MLS Edges Closer to Awarding Atlanta a Franchise, But Silverbacks Are Not Being Considered: Monday Soccer Insider

On Saturday, Atlanta will be the locale for the NASL Soccer Bowl, the title game of North America’s second division. The Atlanta Silverbacks will play host to the New York Cosmos at Atlanta Silverbacks Park.  The Silverbacks have developed a strong side thanks largely to US Soccer legend Eric Wynalda, the club’s technical director. And attendance has been impressive.

But what I am hearing from multiple sources is that Major League Soccer is getting closer and closer to naming an Atlanta team, and all indications are it will not be the Silverbacks. Despite the success the club has achieved, they are likely to be pushed into the dustbin of history. This is a direct contradiction of recent MLS decisions to elevate successful lower division clubs and brands to the top flight. Perhaps the Silverbacks don’t quite have the cache of the Seattle Sounders, Portland Timbers, Vancouver Whitecaps, Montreal Impact and Orlando City (Lions) but it would be unfortunate if the brand died.

The much-hyped Seattle-Portland MLS playoff match was a disappointment. Football lines and somewhat subdued supporters ruined the atmosphere as did an uneven match. I have been told that in some quarters Sounders supporters feel superior to Portland supporters and don’t view the derby with the same enthusiasm the Timbers fans do. However despite this, I have no hesitation to say Portland will put on a great show in the return leg, with the supporters being in full voice and at a soccer-specific venue.

If you read the Mexican press as I sometimes do, you’ll find a lot of blame for the woes of El Tri, the Mexico national team being aimed at European based players. Not long ago Mexico had a league that paid so well that it was less lucrative to go to Europe unless you were an absolute standout player like Hugo Sanchez or Rafa Marquez. But by the mid 2000s, this was changing with Mexican players not only going to Spain, but to France, Holland and Germany as well. By the early 2010’s players were popping up in England, Portugal, Scotland and Italy also. This has created a cultural divide on the national team and the solution seems to be to name a squad made up almost entirely of domestic based players. Mexico hopes that what they give up in quality they gain in squad cohesion for the do-or-die playoff with New Zealand.  We will have much more on this story next week during the international break.

The over the top reaction to Diego Costa in Brazil mirrors the Brazilian media’s inability to understand the power of European club football and culture on the sport. When Costa said Spain has given “everything he has,” he is not speaking out of school but simply addressing a new reality that idealists and nationalists don’t want to accept. For Costa, a player who has bounced around from club to club and spent several loan spells at smaller clubs than Atletico Madrid, he should be commended for perseverance and using the Spanish league system to make him into a top class footballer. Quite frankly, Brazil has little to do with his development into a top professional and his decision to represent Spain is one I support.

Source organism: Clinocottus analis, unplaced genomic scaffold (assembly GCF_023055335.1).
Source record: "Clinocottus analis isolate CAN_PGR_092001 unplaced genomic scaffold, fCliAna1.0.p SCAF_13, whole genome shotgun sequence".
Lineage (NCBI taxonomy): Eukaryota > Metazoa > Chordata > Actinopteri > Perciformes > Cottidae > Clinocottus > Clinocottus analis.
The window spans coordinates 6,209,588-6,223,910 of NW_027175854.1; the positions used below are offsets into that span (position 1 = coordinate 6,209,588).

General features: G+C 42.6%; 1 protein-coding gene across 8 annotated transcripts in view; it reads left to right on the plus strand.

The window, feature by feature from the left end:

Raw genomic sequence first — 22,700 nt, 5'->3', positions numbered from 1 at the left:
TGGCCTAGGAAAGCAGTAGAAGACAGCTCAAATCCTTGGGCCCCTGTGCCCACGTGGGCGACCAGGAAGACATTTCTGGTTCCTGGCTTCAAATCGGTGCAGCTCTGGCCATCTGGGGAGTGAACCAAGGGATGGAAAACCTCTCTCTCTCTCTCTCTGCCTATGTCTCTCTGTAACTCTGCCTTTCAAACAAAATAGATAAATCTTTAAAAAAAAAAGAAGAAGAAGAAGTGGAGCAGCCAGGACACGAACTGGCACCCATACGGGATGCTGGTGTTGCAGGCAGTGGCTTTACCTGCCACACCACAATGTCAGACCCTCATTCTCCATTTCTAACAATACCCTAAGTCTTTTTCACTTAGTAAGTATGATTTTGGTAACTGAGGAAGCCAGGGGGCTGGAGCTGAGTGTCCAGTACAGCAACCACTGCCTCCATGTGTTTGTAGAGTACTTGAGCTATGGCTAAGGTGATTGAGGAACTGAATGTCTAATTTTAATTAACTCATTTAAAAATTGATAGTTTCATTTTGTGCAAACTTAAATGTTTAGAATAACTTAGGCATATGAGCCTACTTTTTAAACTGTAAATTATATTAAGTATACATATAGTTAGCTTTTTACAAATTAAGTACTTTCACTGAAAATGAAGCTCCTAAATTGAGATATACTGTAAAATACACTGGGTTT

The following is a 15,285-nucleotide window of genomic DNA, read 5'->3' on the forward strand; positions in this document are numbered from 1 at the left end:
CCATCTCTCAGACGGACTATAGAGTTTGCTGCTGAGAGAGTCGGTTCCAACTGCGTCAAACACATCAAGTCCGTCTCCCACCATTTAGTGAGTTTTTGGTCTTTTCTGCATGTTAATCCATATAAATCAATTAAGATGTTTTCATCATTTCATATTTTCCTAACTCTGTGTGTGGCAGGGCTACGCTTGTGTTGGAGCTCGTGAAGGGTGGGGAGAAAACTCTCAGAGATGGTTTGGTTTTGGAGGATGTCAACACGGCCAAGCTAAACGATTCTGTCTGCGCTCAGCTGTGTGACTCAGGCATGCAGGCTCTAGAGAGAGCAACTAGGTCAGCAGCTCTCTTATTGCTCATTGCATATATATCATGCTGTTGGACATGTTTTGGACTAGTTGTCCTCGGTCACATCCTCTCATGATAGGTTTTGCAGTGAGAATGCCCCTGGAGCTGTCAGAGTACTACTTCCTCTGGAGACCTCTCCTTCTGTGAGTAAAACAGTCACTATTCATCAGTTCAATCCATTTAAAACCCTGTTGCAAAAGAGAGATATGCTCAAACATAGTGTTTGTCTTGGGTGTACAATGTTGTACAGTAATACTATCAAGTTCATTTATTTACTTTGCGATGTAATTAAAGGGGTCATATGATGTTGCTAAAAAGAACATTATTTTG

In the Premier League, it’s worth noting Newcastle spent virtually nothing in the summer transfer window but got a better result against Chelsea at home than Tottenham did, who spent over a £100million on new players.  Alan Pardew is much maligned but it seems like whenever his back is against the wall at multiple jobs, he’s gotten results (with the exception of his failed tenure at Charlton).

Speaking of Spurs, the whole Hugo Lloris situation leaves a very bad taste in my mouth about the state of English football. My personal experience as a league official with the North American Soccer League was to take any indication of a head injury seriously. At the NASL we adopted a strict concussion policy, which was modeled after what Major League Soccer had already developed. I have no hesitation in saying if Lloris’ injury had occurred in the top two divisions of North American soccer, he would have been subbed out and whisked away to some place for observation and tests, not be given a hero’s standing ovation by traveling fans almost a half hour later. I understand the culture around the English game but feel at some point common sense and player safety/health must be considered.

I genuinely fear time is up for Chris Hughton, one of football’s gentleman. Norwich spent big this summer on players who were not exactly under the radar signings. The Canaries failure to mold into an effective side with the hodgepodge of players now at Carrow Road is quite surprising to many observers, myself included.

Manuel Pellegrini’s dropping of Joe Hart led directly to 210 minutes without conceding a goal for Manchester City this week. Costel Pantilimon did not have the confidence of former manager Roberto Mancini and his staff, but it may be a different story with Pellegrini. Rumors are persisting that the Blues will launch bids for Iker Casillas of Real Madrid and/or Fraser Forster of Celtic. But is either really a better long-term option than Hart or Pantilimon?

Sam Allardyce has persisted with the 4-6-0 formation for West Ham. It is not yielding much in the way of chances any longer but the Hammers aren’t conceding goals either.

In the Bundesliga, Borussia Dortmund ran rampant on Friday over Stuttgart. BVB’s attack and depth are stronger than last season and I have little doubt they can challenge (but perhaps not overcome) Bayern for the title.

In the Championship, Leicester City got a measure of revenge for last season’s wild ending against Watford at Vicarage Road with a 3-0 win.

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  1. bennett311 November 4, 2013
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